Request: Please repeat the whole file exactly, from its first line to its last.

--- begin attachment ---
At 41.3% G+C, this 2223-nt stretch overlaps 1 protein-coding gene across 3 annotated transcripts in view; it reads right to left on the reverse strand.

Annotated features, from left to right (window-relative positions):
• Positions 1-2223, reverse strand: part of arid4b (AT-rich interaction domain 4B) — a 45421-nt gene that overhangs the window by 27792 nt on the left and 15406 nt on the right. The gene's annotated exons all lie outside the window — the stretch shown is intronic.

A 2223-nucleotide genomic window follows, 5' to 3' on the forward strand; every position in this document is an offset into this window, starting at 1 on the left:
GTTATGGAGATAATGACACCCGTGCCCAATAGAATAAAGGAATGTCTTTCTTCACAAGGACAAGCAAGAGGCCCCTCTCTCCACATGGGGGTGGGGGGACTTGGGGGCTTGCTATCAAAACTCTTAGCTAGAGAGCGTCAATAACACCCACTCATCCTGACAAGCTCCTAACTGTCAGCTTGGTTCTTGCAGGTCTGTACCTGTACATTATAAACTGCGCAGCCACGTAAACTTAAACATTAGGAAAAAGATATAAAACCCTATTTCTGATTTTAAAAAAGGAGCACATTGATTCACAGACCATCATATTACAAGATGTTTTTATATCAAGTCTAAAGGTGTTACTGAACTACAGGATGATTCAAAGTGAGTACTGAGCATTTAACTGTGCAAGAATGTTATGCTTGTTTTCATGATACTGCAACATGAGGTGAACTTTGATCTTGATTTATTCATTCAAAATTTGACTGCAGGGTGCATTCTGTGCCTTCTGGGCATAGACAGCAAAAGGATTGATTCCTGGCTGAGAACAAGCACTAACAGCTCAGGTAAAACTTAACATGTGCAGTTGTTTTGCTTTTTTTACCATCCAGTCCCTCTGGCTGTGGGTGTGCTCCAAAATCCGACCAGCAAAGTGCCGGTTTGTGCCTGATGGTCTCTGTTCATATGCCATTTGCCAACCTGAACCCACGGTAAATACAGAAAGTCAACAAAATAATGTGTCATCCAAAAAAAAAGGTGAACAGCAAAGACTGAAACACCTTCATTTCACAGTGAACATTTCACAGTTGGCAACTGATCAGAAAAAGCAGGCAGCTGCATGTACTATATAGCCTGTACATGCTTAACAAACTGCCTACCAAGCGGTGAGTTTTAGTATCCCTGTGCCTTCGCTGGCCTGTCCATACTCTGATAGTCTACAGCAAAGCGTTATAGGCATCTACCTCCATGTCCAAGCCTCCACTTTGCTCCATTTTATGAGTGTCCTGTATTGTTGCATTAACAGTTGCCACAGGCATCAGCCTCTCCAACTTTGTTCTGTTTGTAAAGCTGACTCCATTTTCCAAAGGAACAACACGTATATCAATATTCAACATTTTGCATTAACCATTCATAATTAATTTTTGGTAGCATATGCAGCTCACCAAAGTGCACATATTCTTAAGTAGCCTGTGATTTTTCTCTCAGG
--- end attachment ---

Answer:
At 41.3% G+C, this 2223-nt stretch overlaps 1 protein-coding gene across 3 annotated transcripts in view; it reads right to left on the reverse strand.

Annotated features, from left to right (window-relative positions):
• Positions 1-2223, reverse strand: part of arid4b (AT-rich interaction domain 4B) — a 45421-nt gene that overhangs the window by 27792 nt on the left and 15406 nt on the right. The gene's annotated exons all lie outside the window — the stretch shown is intronic.

A 2223-nucleotide genomic window follows, 5' to 3' on the forward strand; every position in this document is an offset into this window, starting at 1 on the left:
GTTATGGAGATAATGACACCCGTGCCCAATAGAATAAAGGAATGTCTTTCTTCACAAGGACAAGCAAGAGGCCCCTCTCTCCACATGGGGGTGGGGGGACTTGGGGGCTTGCTATCAAAACTCTTAGCTAGAGAGCGTCAATAACACCCACTCATCCTGACAAGCTCCTAACTGTCAGCTTGGTTCTTGCAGGTCTGTACCTGTACATTATAAACTGCGCAGCCACGTAAACTTAAACATTAGGAAAAAGATATAAAACCCTATTTCTGATTTTAAAAAAGGAGCACATTGATTCACAGACCATCATATTACAAGATGTTTTTATATCAAGTCTAAAGGTGTTACTGAACTACAGGATGATTCAAAGTGAGTACTGAGCATTTAACTGTGCAAGAATGTTATGCTTGTTTTCATGATACTGCAACATGAGGTGAACTTTGATCTTGATTTATTCATTCAAAATTTGACTGCAGGGTGCATTCTGTGCCTTCTGGGCATAGACAGCAAAAGGATTGATTCCTGGCTGAGAACAAGCACTAACAGCTCAGGTAAAACTTAACATGTGCAGTTGTTTTGCTTTTTTTACCATCCAGTCCCTCTGGCTGTGGGTGTGCTCCAAAATCCGACCAGCAAAGTGCCGGTTTGTGCCTGATGGTCTCTGTTCATATGCCATTTGCCAACCTGAACCCACGGTAAATACAGAAAGTCAACAAAATAATGTGTCATCCAAAAAAAAAGGTGAACAGCAAAGACTGAAACACCTTCATTTCACAGTGAACATTTCACAGTTGGCAACTGATCAGAAAAAGCAGGCAGCTGCATGTACTATATAGCCTGTACATGCTTAACAAACTGCCTACCAAGCGGTGAGTTTTAGTATCCCTGTGCCTTCGCTGGCCTGTCCATACTCTGATAGTCTACAGCAAAGCGTTATAGGCATCTACCTCCATGTCCAAGCCTCCACTTTGCTCCATTTTATGAGTGTCCTGTATTGTTGCATTAACAGTTGCCACAGGCATCAGCCTCTCCAACTTTGTTCTGTTTGTAAAGCTGACTCCATTTTCCAAAGGAACAACACGTATATCAATATTCAACATTTTGCATTAACCATTCATAATTAATTTTTGGTAGCATATGCAGCTCACCAAAGTGCACATATTCTTAAGTAGCCTGTGATTTTTCTCTCAGG